In the Yucatan peninsula, the presence of Mayan heritage can be felt everywhere. From food, traditions, clothing to, of course, ruins. Actually, there are so many archaeological sites in the area, that it’s even hard to choose which place to visit. After spending time at a few most popular locations, I would like to share our impressions of Coba. Thus, in this article, I’ll overview the main things such as how to get there, what to see, what’s the entry fee, and so on. Eventually, I’ll answer the question of whether Coba is the best Mayan ruin to visit in the Yucatan peninsula.
On our trip through the Yucatan cape, we have visited three main Mayan sites, namely Tulum ruins, Coba, and the famous Chichen Itza. Ek Balam was also on our list until we’ve read that the admission fee was nearly doubled (from 250 ((12.5$/10.5€)) to 413 ((20.6$/17€)) pesos) not too long ago. While paying a high fee for the wonder of the world makes sense, Ek Balam’s entry fee seems excessive (especially if you’re a budget traveller like myself). Hence, Coba being much less visited and talked about Mayan site charges a modest 80 pesos admission fee (4$/3.35€). Therefore, it attracted our attention.
The Mayan city of Coba is located between the coastal town of Tulum and the colonial city of Valladolid. The whole Mayan town is believed to have consisted of around 6500 structures. However, just a bunch of them are excavated. Surprisingly, that’s the case with most of such sites. The Mayan city of Coba was the main megapolis of the time with around 100 thousand people living there. It was the biggest and, arguably, one of the most important Mayan cities between 600-900 A.D. Despite its rather remote location in the jungle, there were dozens of roads leading to it from other towns. Clearly, people flocked to visit it at the time, so why shouldn’t you know?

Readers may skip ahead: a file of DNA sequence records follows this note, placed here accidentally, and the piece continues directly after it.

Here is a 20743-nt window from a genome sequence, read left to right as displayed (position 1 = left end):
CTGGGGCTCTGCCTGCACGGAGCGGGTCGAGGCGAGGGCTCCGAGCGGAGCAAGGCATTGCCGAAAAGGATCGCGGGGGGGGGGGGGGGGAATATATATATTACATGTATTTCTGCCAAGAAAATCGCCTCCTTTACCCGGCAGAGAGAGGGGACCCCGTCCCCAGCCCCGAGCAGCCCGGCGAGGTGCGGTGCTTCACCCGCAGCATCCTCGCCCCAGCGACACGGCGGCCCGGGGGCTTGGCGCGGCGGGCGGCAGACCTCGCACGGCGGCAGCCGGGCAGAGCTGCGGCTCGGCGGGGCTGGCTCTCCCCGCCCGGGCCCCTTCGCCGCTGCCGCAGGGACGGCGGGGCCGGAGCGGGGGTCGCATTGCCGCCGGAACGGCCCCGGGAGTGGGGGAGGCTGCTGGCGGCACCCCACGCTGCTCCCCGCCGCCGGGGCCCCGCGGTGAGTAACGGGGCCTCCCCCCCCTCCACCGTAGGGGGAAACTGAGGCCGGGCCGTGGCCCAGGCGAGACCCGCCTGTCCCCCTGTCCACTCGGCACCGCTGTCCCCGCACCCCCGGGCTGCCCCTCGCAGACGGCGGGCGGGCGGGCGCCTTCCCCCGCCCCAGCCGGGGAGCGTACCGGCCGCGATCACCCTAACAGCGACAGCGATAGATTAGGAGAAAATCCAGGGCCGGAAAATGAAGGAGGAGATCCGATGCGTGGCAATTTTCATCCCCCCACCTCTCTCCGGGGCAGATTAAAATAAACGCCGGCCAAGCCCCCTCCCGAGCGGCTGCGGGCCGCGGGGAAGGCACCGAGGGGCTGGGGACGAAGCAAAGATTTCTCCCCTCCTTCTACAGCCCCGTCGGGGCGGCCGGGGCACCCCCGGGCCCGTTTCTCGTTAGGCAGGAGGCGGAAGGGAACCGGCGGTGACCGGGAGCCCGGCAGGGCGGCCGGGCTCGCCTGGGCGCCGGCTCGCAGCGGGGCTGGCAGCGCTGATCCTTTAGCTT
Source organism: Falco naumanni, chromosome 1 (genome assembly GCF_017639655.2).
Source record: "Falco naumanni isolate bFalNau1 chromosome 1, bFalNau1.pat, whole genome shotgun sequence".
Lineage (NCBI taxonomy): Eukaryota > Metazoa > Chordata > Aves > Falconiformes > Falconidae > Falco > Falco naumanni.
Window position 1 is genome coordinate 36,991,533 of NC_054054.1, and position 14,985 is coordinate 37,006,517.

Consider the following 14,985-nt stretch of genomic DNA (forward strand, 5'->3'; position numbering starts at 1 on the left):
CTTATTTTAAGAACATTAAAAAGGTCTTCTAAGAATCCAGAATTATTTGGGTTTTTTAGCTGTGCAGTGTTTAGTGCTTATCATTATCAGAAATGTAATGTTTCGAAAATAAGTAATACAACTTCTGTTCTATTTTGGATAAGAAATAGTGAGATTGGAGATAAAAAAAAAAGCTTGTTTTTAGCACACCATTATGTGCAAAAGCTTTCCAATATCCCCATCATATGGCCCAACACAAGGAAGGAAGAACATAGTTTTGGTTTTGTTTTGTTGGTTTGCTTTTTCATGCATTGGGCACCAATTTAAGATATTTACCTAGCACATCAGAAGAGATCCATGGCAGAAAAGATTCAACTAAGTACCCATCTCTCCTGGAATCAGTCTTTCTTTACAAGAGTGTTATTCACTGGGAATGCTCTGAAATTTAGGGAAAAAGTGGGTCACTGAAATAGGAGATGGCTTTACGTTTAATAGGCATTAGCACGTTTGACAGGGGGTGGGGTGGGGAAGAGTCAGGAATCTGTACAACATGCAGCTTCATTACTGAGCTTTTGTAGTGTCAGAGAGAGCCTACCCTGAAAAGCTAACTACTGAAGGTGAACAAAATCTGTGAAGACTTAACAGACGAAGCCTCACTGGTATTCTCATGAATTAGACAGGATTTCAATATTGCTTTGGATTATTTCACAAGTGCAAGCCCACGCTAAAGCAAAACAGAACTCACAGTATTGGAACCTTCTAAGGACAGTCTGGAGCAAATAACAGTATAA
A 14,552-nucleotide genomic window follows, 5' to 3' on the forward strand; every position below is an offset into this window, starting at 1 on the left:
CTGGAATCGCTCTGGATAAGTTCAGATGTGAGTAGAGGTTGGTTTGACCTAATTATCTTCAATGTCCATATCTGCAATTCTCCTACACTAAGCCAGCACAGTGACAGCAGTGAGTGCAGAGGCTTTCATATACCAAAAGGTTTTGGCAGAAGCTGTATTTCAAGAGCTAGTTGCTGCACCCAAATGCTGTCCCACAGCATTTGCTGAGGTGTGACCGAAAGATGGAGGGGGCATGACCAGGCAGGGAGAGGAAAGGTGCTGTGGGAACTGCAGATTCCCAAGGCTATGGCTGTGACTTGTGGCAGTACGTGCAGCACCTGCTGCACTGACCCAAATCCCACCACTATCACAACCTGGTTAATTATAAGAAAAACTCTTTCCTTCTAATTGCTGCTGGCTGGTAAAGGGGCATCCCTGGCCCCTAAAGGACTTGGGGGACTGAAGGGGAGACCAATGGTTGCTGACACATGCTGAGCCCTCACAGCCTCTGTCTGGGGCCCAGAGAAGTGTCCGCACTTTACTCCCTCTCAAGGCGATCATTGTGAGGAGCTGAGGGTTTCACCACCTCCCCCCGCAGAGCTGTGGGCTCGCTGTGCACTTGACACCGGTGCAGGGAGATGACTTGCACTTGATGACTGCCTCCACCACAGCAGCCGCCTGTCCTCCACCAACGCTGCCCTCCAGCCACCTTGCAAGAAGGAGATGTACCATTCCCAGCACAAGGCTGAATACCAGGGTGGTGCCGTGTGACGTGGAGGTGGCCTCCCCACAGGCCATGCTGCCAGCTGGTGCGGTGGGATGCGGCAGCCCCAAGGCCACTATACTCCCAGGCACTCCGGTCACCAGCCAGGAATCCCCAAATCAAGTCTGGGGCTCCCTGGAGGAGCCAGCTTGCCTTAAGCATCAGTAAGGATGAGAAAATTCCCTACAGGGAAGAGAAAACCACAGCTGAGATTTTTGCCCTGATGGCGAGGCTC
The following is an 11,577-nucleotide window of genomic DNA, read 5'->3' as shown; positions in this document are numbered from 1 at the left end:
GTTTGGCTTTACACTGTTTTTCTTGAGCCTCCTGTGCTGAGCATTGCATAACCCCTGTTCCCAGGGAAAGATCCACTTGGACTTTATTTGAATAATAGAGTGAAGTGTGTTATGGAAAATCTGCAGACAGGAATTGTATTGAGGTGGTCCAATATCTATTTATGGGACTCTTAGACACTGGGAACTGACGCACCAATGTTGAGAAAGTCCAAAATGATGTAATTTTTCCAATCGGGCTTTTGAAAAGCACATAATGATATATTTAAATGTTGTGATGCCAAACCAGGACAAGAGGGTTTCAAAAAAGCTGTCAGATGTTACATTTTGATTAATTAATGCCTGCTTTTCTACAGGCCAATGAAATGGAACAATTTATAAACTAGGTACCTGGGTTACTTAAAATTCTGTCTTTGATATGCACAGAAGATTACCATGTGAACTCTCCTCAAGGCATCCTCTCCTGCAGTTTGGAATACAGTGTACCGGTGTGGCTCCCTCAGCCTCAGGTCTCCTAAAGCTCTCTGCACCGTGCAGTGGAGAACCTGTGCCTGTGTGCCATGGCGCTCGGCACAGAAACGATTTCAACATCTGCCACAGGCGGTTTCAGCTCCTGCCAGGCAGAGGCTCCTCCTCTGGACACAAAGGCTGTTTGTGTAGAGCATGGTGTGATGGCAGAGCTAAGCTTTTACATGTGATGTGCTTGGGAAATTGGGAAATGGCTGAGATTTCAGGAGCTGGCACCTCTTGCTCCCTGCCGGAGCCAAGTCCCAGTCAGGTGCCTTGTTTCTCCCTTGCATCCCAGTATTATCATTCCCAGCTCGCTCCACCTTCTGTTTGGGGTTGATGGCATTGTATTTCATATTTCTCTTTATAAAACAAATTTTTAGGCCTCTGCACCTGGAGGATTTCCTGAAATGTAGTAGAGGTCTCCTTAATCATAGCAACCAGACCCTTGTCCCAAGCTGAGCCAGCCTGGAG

How to get there
Car or taxi
There are three options for getting to Coba: car, taxi and public transport. Using your own mode of transportation is definitely the easiest since you can plan your own time and the road leading to the site is in very good condition. In addition, there is a guarded parking lot right by the entrance to the Mayan site. At the time of the visit (November 2020), it was 60 pesos (3$/2.5€) for the whole day. If you don’t have a rental car in Mexico, don’t worry, there are other options. One of them is hiring a taxi to get you there. An official rate from Tulum is 500 pesos one way (25$/21€), however, you can definitely get it down to 400 (20$/17€). Thus, if you split the fare between a few travellers it doesn’t sound bad at all. Even if you’re travelling solo you can look for other travellers who are willing to go that way and make the full car.